Silas Stoddard

Silas Stoddard’s use of metallics and brilliant swaths of color are profound, yet done in earnest. These photos don’t quite do his pieces justice, so get down and check them out. A few have already sold, so get them before they’re gone.

The exhibition will continue through April 7

Whale Tail

Oil paint, lacquer, gold leaf, on wood


One of the best things about living in Hawaii is seeing these amazing creatures during their migration. Every time I see a whale, I feel like a little kid again. My father was here last month, and he saw one for the first time. When the whale breached the surface his face lit up, and he is still talking about it. As I painted this piece I thought about my dad. For this painting, I wanted to create a feeling of vastness, an open sea, and just a glimpse.


Seascape with Gold Leaf

Oil paint, lacquer, gold leaf, on wood


Like many people that live here in Hawaii, I too am in love with the ocean, I’d even say that I’m obsessed. If I don’t surf or see the water for a few days, I get restless. As I was working on this art show, I was really missing the water. As I was painting, I was visualizing the sea as a thinking, conscious being and wondered how I might perceive her personality, and what it would be like to create a big Valentine’s Day card for her. I’ve been using a lot of gold leaf in my paintings this year. I like its religious quality, and the way the light hits it demands attention.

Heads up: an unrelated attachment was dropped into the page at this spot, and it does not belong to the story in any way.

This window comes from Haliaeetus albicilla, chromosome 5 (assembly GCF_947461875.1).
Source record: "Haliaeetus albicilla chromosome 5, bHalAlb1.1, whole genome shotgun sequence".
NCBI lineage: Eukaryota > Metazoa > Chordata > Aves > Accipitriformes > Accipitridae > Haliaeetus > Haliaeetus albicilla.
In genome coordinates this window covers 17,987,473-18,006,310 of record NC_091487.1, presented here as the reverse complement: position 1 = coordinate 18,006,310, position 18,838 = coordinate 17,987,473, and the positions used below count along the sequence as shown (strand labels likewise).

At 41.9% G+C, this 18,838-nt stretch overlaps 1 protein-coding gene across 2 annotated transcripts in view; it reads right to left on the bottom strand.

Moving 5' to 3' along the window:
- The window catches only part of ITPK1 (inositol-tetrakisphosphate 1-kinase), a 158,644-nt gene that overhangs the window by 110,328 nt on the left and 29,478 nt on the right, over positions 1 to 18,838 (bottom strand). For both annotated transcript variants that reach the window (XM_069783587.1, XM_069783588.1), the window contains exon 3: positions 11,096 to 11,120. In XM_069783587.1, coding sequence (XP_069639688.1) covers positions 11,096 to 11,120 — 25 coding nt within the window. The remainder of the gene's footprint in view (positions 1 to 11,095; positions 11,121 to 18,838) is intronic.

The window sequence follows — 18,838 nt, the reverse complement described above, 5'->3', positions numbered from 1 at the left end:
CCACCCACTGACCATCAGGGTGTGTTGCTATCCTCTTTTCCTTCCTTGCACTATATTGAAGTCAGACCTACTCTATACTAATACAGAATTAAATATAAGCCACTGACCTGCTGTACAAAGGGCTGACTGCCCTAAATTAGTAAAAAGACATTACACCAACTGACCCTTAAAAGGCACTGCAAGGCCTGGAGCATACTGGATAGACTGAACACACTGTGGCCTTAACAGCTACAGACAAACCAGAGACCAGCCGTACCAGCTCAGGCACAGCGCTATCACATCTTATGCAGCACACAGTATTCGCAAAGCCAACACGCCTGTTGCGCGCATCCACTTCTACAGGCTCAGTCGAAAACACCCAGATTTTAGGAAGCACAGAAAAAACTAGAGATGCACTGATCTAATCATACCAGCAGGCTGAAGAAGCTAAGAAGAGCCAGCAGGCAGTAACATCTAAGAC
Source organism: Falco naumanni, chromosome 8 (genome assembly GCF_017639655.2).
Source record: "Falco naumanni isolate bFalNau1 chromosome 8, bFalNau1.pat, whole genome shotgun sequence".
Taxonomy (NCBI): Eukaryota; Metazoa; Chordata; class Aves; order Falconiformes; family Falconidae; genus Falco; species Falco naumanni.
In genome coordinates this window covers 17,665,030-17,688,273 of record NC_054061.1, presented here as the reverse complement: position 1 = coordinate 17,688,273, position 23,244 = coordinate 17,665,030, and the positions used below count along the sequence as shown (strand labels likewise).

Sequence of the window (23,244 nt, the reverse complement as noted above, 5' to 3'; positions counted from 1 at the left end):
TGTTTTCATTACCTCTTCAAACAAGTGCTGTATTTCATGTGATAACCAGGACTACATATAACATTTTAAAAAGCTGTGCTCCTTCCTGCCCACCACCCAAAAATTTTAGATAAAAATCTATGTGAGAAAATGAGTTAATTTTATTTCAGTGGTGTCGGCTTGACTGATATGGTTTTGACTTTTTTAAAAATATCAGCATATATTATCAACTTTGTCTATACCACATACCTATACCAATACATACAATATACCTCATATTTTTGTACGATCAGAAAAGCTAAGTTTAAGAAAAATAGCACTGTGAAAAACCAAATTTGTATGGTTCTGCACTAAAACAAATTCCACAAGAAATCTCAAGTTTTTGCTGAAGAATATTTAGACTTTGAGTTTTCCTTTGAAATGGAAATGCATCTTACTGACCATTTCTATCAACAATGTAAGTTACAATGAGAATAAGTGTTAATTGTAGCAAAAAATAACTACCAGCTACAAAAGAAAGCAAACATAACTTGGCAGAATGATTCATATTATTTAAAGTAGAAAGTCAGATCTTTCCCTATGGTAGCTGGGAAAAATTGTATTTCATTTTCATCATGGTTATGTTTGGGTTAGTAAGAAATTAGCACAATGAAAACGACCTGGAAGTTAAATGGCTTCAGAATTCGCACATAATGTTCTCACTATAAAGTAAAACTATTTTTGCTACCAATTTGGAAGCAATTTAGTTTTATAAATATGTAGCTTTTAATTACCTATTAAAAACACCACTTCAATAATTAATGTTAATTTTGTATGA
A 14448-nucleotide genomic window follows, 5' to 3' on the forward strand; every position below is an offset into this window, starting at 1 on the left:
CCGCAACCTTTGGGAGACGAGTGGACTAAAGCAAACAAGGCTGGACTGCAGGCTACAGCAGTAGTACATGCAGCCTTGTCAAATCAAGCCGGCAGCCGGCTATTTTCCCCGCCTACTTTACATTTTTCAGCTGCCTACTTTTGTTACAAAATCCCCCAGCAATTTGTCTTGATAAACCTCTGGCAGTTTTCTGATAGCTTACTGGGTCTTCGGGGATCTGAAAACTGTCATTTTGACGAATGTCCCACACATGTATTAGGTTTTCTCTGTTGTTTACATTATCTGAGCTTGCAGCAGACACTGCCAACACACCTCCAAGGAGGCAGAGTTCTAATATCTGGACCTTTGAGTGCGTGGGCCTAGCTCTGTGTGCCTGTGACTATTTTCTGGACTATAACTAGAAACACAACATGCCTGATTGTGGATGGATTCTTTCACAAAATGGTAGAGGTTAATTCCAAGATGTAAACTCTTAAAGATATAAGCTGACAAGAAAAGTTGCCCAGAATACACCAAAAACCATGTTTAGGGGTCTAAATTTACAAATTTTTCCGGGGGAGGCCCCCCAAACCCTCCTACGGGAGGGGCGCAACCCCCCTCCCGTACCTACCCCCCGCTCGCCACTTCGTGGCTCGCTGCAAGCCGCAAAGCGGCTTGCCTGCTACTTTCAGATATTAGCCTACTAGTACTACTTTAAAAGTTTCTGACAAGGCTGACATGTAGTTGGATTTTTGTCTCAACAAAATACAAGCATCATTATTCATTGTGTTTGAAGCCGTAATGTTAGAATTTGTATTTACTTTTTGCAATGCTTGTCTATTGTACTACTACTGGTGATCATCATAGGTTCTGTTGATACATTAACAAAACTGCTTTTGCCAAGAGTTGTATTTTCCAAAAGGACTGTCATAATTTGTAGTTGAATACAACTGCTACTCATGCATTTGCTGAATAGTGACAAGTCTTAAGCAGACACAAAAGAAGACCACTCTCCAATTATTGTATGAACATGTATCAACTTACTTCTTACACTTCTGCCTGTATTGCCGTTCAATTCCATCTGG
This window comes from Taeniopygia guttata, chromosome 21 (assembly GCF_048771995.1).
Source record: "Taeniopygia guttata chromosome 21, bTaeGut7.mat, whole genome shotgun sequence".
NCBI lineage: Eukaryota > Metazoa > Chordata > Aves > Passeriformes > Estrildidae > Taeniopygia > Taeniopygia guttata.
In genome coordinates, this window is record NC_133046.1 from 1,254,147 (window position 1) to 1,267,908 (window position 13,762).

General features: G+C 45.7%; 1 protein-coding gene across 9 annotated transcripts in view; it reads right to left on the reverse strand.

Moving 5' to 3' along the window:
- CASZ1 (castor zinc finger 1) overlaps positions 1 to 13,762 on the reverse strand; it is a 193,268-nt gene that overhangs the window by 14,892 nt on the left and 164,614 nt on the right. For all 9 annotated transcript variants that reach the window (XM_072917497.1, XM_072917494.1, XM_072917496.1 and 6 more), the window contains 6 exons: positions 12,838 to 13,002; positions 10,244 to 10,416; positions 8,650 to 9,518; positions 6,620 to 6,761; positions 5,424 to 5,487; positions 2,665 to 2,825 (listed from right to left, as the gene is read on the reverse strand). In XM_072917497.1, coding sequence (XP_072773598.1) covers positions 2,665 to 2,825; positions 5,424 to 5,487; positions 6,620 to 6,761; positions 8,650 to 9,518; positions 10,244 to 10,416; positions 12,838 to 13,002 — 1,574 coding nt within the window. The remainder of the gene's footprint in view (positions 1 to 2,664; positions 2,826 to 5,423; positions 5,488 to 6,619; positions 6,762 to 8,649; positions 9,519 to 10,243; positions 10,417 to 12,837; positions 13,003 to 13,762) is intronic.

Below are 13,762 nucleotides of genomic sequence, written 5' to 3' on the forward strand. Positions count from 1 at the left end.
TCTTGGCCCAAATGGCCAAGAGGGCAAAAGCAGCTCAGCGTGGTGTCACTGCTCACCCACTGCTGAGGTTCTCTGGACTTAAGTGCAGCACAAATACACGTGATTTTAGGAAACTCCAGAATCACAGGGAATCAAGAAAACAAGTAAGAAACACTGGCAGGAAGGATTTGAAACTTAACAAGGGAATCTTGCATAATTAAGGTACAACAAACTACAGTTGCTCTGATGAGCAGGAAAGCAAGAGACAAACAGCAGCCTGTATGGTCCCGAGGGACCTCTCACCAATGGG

Oil paint on canvas


I’ve been working on this painting off and on, and to be honest, I don’t know if it’s two girls together, or a guy and a girl, so I leave it open for interpretation. To me, it’s just about an exclusive feeling between two people, living completely in the moment. It’s the first time you feel a connection; it’s unspoken, the transfer of intimacy – that electric experience. As for aesthetics, I didn’t want to overwork the painting, so I left it simple, unpolished. I also wanted the figures to have a Japanese printmaking quality, hence the design of the hand.


Lotus and Arrows

Oil paint, lacquer, gold leaf, on wood


I wanted to paint something meditative. There are undertones of the Tibetan Yab-Yum, but less direct, more metaphorical. Simply, the flower is feminine while the arrows are masculine, but I’d like the viewer to interpret this on his or her own.

Star-Girl with Pink Clouds

Oil paint, enamel, lacquer on wood


I came up with this idea some time ago. It has a retro-pop feel. The reference I used was from an old black and white photo of a girl in the 1960s. I loved the inquisitive look on her face. Her afro is turning into stars … an extension of her thoughts. She has strength, a sense of wonder, she is hopeful and sexy – what’s not to like about that?
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